DUNN v. CARRIERAnnotate this Case
DUNN v. CARRIER
1913 OK 490
135 P. 337
40 Okla. 214
Case Number: 4407
Supreme Court of Oklahoma
¶0 1. JUDGMENT--Rendition--Validity. All judgments, except where specially provided for by statute, must be rendered while the court is in session in the county where the case is pending, and a judgment rendered by the judge in vacation of the court, and in another county, is void, and jurisdiction cannot be conferred by agreement.
2. APPEAL AND ERROR--Decision Below--Evidence. This court will not disturb the verdict of a jury or decision of a court when there is evidence reasonably tending to support it; and, while there is a conflict in the evidence in this case, there is sufficient to support the conclusion reached.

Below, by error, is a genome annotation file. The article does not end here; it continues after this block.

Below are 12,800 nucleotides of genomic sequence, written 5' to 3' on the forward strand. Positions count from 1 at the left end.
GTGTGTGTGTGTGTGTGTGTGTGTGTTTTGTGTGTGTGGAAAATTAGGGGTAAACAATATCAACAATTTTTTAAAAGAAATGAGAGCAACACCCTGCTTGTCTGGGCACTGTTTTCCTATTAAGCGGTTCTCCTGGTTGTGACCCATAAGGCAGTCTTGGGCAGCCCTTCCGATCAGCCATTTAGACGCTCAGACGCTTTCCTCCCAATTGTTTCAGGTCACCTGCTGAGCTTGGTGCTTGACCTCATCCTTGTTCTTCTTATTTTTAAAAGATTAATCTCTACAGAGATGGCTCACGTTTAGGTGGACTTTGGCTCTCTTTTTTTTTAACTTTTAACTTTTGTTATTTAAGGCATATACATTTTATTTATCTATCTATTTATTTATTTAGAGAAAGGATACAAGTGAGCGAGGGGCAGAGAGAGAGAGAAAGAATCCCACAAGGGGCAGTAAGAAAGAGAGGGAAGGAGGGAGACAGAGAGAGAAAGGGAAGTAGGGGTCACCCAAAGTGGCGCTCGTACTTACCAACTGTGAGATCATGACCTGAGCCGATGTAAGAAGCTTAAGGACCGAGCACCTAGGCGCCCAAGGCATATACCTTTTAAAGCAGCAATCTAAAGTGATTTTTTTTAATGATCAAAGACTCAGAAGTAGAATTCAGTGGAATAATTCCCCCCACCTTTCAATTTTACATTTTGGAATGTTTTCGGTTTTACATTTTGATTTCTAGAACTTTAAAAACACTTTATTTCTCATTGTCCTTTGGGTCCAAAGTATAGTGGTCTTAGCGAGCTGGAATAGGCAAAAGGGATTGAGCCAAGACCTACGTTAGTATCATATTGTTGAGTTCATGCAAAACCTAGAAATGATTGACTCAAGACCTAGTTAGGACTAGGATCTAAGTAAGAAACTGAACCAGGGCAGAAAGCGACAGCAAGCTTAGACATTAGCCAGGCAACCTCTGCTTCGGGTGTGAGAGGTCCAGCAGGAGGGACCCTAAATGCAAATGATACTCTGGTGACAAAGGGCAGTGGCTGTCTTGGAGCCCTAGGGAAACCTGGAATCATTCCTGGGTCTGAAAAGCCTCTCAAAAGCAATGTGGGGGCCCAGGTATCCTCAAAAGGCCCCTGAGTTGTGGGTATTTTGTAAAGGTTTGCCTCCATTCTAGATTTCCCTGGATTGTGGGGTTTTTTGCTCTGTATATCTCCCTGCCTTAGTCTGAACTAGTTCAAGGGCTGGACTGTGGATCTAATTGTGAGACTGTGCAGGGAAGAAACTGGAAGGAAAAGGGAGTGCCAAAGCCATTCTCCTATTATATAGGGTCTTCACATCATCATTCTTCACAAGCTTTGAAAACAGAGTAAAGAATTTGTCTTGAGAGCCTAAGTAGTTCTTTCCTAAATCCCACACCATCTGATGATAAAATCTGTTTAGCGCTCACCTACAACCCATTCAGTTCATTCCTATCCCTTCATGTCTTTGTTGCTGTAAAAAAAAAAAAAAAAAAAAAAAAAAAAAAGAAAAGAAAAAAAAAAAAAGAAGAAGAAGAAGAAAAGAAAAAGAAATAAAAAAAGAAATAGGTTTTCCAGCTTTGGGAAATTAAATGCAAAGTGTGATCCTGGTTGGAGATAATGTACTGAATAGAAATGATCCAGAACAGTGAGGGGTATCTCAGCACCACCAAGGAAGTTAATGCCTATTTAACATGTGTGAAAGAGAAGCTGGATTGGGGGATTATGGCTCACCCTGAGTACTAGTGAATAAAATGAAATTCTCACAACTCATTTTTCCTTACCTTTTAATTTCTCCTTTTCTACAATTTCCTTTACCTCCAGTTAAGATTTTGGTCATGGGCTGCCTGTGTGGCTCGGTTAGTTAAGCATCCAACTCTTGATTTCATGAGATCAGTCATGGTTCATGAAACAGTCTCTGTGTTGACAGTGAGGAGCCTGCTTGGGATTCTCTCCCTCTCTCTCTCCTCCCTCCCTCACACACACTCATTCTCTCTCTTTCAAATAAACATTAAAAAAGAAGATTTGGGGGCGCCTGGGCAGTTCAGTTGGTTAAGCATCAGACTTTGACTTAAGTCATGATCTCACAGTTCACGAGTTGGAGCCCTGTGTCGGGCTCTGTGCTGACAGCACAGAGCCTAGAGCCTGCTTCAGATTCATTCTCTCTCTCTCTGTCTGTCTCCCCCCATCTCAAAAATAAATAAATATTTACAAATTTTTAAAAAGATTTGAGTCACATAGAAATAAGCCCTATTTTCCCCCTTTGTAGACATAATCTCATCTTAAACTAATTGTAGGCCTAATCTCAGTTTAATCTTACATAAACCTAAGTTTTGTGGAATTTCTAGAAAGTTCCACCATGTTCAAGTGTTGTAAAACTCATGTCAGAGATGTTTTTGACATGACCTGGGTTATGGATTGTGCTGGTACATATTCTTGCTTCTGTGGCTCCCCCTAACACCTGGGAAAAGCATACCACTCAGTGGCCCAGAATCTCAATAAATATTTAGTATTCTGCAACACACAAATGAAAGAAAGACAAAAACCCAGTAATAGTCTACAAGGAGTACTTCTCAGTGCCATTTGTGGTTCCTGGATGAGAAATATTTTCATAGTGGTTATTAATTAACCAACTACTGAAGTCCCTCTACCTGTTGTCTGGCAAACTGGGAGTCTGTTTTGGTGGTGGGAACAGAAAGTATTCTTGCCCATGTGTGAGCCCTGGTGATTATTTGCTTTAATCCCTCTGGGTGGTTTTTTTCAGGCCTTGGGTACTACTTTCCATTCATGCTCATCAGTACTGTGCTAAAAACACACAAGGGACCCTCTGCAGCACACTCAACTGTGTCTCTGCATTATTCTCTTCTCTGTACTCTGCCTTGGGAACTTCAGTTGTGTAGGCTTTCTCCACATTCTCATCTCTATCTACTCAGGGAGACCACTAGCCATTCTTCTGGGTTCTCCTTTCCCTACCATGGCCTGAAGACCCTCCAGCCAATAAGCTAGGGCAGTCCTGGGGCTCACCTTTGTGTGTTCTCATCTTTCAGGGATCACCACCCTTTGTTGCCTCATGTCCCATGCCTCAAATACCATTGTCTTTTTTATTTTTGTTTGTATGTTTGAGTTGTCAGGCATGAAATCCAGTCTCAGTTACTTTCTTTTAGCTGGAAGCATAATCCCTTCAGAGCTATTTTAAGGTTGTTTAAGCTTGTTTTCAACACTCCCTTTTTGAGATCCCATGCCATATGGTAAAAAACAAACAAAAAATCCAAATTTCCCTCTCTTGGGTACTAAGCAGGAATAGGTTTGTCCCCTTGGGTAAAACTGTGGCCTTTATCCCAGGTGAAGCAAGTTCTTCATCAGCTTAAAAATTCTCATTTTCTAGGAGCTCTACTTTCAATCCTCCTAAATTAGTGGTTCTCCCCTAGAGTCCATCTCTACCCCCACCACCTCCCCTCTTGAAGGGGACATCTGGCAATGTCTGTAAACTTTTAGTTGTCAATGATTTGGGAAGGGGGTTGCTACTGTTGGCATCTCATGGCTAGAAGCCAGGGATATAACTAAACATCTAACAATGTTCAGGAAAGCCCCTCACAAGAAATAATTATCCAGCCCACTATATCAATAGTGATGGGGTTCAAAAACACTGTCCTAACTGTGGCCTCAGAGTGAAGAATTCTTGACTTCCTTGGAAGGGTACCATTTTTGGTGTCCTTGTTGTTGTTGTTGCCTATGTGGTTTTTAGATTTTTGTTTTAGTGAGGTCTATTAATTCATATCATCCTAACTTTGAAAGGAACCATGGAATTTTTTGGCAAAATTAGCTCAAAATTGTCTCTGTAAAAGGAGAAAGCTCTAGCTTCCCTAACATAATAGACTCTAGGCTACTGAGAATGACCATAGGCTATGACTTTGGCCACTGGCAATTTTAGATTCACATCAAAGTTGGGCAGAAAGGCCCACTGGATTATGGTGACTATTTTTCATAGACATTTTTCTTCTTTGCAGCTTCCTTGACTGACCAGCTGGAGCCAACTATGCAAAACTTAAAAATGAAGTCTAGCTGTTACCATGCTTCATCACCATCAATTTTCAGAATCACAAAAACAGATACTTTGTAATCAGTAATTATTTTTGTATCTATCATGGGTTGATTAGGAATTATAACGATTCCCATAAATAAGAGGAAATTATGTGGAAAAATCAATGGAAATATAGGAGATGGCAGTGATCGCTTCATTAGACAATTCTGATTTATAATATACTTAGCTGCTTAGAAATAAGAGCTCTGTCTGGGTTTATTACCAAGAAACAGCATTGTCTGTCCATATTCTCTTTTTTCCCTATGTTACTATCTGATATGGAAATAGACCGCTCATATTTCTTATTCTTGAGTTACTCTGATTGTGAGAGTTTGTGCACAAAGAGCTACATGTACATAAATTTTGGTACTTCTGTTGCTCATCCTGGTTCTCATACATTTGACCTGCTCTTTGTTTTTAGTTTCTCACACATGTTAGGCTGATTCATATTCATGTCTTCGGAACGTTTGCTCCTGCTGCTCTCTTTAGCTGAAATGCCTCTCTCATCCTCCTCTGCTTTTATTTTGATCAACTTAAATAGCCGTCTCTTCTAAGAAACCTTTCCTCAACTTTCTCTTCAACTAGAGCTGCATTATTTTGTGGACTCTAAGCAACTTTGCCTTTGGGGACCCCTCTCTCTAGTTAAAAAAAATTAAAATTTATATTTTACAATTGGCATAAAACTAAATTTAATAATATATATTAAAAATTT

3. CONDUCT OF TRIAL. The record examined, and held to contain no evidence of unfairness of the court prejudicial to the defendant on the trial of the case.
4. JUDGMENT--Rendition--Correction. It being one of the duties of the court to render judgment in a case at the end of the trial thereof, he may and should, on finding that his judgment is for any reason void, render any other judgment warranted by the law and evidence that will give the case a legal and final ending.
Carr & Field, for plaintiff in error.
O. W. Patchell, Marion Henderson, and J. T. Blanton, for defendant in error.